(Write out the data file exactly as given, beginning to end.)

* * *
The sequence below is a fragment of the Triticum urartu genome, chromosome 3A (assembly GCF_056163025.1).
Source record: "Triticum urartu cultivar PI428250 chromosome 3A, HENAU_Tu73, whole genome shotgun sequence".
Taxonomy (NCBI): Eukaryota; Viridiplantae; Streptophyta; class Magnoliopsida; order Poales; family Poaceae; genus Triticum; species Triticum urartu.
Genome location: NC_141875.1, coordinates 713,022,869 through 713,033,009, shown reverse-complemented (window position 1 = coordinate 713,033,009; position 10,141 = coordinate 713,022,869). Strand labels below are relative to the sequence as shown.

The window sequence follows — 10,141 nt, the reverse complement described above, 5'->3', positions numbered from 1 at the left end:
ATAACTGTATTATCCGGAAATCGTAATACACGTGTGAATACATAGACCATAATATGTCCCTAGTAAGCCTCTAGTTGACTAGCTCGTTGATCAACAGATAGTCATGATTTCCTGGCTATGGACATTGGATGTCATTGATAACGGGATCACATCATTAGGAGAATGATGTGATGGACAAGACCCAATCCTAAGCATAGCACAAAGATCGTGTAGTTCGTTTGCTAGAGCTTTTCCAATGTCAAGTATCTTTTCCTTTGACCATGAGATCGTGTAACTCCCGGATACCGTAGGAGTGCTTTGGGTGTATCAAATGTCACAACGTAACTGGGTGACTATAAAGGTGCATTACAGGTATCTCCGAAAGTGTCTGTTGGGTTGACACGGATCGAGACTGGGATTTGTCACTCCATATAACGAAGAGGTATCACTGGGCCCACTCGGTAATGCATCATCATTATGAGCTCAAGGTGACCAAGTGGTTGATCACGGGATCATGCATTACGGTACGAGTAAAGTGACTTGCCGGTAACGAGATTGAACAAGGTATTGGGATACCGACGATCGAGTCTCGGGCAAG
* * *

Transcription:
The sequence below is a fragment of the Triticum urartu genome, chromosome 3A (assembly GCF_056163025.1).
Source record: "Triticum urartu cultivar PI428250 chromosome 3A, HENAU_Tu73, whole genome shotgun sequence".
Taxonomy (NCBI): Eukaryota; Viridiplantae; Streptophyta; class Magnoliopsida; order Poales; family Poaceae; genus Triticum; species Triticum urartu.
Genome location: NC_141875.1, coordinates 713,022,869 through 713,033,009, shown reverse-complemented (window position 1 = coordinate 713,033,009; position 10,141 = coordinate 713,022,869). Strand labels below are relative to the sequence as shown.

The window sequence follows — 10,141 nt, the reverse complement described above, 5'->3', positions numbered from 1 at the left end:
ATAACTGTATTATCCGGAAATCGTAATACACGTGTGAATACATAGACCATAATATGTCCCTAGTAAGCCTCTAGTTGACTAGCTCGTTGATCAACAGATAGTCATGATTTCCTGGCTATGGACATTGGATGTCATTGATAACGGGATCACATCATTAGGAGAATGATGTGATGGACAAGACCCAATCCTAAGCATAGCACAAAGATCGTGTAGTTCGTTTGCTAGAGCTTTTCCAATGTCAAGTATCTTTTCCTTTGACCATGAGATCGTGTAACTCCCGGATACCGTAGGAGTGCTTTGGGTGTATCAAATGTCACAACGTAACTGGGTGACTATAAAGGTGCATTACAGGTATCTCCGAAAGTGTCTGTTGGGTTGACACGGATCGAGACTGGGATTTGTCACTCCATATAACGAAGAGGTATCACTGGGCCCACTCGGTAATGCATCATCATTATGAGCTCAAGGTGACCAAGTGGTTGATCACGGGATCATGCATTACGGTACGAGTAAAGTGACTTGCCGGTAACGAGATTGAACAAGGTATTGGGATACCGACGATCGAGTCTCGGGCAAG